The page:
Soft Or Firm Mattresses: What Makes A Good Bed?

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The debate between soft versus firm mattresses has continued for decades, with benefits and drawbacks to both options continually presented. While some people prefer the stable support of harder, less forgiving mattresses, others choose softer and more lenient beds to spend their nights on. With the selection of mattresses increasing constantly, use this breakdown of mattress styles, functions and options to select which design and material is right for you.

Comfort vs. Support

One difficulty in the pursuit of the perfect mattress is the division between comfort and support. For years, hard mattresses have been recommended as essential for proper back support, and the only option for maintaining healthy spine alignment during sleep. Contrastingly, more and more mattresses are marketed purely for comfort, claiming to mimic the softness of sleeping on a cloud. While sleeping comfortably is an obvious aspiration for most people shopping for a new bed, an aching back lacking adequate support clearly presents an obstacle to a good night's sleep as well.

Innerspring Mattresses

The most common form of mattress available, the innerspring, uses a layer of metal springs, covered by a small layer of fabric. The springs are designed to support the weight of your body, while sinking just enough to feel comfortable. Depending on the gauge of the coil, spring mattresses can range from firm to moderate support, and then eventually reach soft with age and wear. Innerspring mattresses typically range in price from $200 to $500.

Within the spring layer, one of four types of coils may be used:

  • Continuous Coil: Each row of interior springs is made up of one continuous spring. The use of one spring as opposed to many is thought to increase the strength of the coil, providing stronger support, and extending the life of the spring's original resistance.
  • Open Coil: The oldest style of spring mattress, open coil springs form the shape of an hourglass, and are bound to each other by a series of smaller wire spirals. While open coil springs initially provide adequate support, they tend to lose their resistance relatively quickly.
  • Offset Coil: An adaptation of the open coil, offset coil springs form a square head rather than circular. This design change is thought to increase the mattress's ability to conform to the weight of a person's body. Offset coils are also connected to each other within the mattress by a series of smaller wire coils.
  • Individually Wrapped Coils: Rather than using a chamber of coils spanning the entire interior of the mattress, this style uses individually wrapped coils, each enclosed in a fabric pocket. The separation rather than connection of coils attempts to reduce the transfer of motion from one coil to another, stabilizing the mattress's surface.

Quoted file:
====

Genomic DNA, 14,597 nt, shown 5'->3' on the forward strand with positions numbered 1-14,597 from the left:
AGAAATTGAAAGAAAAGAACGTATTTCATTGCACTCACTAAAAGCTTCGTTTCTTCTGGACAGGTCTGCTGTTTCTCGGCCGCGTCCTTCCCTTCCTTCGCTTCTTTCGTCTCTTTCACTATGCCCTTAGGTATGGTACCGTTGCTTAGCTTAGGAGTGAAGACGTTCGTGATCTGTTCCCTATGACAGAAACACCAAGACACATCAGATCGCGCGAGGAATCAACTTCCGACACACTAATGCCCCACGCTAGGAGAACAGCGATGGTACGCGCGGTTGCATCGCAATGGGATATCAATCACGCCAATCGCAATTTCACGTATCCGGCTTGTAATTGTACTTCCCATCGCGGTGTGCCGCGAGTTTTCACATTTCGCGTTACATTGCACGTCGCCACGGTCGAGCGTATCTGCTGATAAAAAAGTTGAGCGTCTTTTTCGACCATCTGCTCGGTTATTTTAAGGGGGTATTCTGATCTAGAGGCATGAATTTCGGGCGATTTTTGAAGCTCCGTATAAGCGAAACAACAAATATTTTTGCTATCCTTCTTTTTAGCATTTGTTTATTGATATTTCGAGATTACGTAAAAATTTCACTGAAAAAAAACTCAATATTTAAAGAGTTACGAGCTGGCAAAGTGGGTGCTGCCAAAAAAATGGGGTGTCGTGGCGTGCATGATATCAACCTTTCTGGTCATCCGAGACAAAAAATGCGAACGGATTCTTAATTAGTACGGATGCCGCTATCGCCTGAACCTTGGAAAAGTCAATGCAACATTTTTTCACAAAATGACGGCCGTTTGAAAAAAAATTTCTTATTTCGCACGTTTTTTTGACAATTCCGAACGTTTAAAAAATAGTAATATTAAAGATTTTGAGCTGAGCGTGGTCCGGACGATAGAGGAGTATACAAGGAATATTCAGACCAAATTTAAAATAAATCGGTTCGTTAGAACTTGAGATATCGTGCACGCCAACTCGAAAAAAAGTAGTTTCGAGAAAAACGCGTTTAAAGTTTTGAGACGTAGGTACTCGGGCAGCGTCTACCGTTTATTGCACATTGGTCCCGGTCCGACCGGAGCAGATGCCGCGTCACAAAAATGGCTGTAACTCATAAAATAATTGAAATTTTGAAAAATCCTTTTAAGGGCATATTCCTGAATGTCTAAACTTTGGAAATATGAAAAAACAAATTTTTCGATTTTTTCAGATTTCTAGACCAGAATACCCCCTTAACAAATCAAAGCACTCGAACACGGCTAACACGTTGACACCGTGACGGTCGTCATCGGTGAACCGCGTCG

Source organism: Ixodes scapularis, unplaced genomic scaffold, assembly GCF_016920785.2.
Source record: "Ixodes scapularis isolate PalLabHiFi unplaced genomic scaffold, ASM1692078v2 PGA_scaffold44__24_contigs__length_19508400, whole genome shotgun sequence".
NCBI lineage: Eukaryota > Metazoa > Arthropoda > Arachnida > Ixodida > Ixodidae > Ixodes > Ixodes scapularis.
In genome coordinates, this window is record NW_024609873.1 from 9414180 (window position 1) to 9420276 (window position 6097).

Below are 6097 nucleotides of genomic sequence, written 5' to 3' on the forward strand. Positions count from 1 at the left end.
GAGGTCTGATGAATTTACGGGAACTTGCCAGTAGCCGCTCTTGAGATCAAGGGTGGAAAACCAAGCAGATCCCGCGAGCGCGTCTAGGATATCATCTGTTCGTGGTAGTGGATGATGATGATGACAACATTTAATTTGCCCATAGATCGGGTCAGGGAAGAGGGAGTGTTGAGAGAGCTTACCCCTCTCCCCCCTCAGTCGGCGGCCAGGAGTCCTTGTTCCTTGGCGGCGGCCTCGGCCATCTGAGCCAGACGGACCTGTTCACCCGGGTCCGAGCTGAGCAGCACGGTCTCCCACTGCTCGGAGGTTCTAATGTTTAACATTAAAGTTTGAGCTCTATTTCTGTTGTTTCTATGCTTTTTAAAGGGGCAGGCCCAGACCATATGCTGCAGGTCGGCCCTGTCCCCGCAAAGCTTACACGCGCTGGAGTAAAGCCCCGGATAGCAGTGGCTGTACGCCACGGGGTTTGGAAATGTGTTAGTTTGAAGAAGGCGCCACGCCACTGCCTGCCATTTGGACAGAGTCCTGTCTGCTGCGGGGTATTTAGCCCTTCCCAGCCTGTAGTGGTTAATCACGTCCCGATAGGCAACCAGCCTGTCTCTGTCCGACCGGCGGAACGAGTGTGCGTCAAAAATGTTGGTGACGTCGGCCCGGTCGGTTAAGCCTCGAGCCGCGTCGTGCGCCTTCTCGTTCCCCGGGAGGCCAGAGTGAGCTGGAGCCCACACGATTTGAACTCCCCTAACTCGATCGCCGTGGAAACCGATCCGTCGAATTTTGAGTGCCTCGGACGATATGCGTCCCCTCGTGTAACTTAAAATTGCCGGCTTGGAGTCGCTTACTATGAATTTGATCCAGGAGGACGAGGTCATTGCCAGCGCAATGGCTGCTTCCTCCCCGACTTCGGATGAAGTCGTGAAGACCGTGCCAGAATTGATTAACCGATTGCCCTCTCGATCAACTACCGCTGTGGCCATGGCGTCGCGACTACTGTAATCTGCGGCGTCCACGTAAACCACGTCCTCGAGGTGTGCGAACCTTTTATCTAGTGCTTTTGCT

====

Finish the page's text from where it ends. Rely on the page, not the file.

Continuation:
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Rising in popularity, the foam mattress has become increasingly available from many brands. Rather than using a series of metal springs for support, this system utilizes a thick foam core. Two variations, latex and memory foam, offer several benefits and drawbacks to spring coil systems.

  • Latex and memory foam, depending on the quality and style, range from extra soft to very resilient, and can provide as much or more support as a coil spring mattress.
  • Foam is temperature sensitive. This means foam mattresses in very cold rooms respond slower to the weight of your body.
  • Memory foam is very responsive to body weight and heat, adjusting further than latex to the contour of your body. However, this also means memory foam can retain more heat than other mattresses, potentially creating an uncomfortable sleeping environment. 


If the traditional support of firm springs and the body hugging comfort of foam both interest you, hybrid mattresses attempt to offer the best of both worlds. Using a layer of latex or memory foam in place of the purely fabric layer on top of a spring mattress provides consumers with the option to select varying coil retention and foam support levels in one bed. Hybrid mattresses typically range in price from $300 to $2500. 

Adjustable Firmness

Select mattresses offer the unique ability to adjust their firmness through air chambers. Controlled by a remote, consumers can increase or decrease the firmness of their mattress at will. Adjustable firmness mattresses usually range in price from $1,000 to $3,500.

  • Companies like Sleep Number even offer mattresses that can be adjusted separately on both sides of the bed, further increasing the firmness customization.
  • Some styles also offer a foam layer on top.
  • Though typically more expensive than other styles of mattress, this option is best for anyone with complicated support needs, or couples with varying desired comfort levels. 

Though the selection can feel overwhelming, deciding between coils, foam, air or a hybrid is key to finding the perfect mattress for you. Try testing different models in store, and experiment with varying support and comfort levels between materials. 

Last Updated: July 21, 2011
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About Alexandra Kerr Through Ideal Home Garden, Alexandra covers topics ranging from interior design to home improvement, gardening and cuisine. Having a passion for cooking and entertaining in her own life, she hopes to communicate her love of home design and decorating with her readers. 

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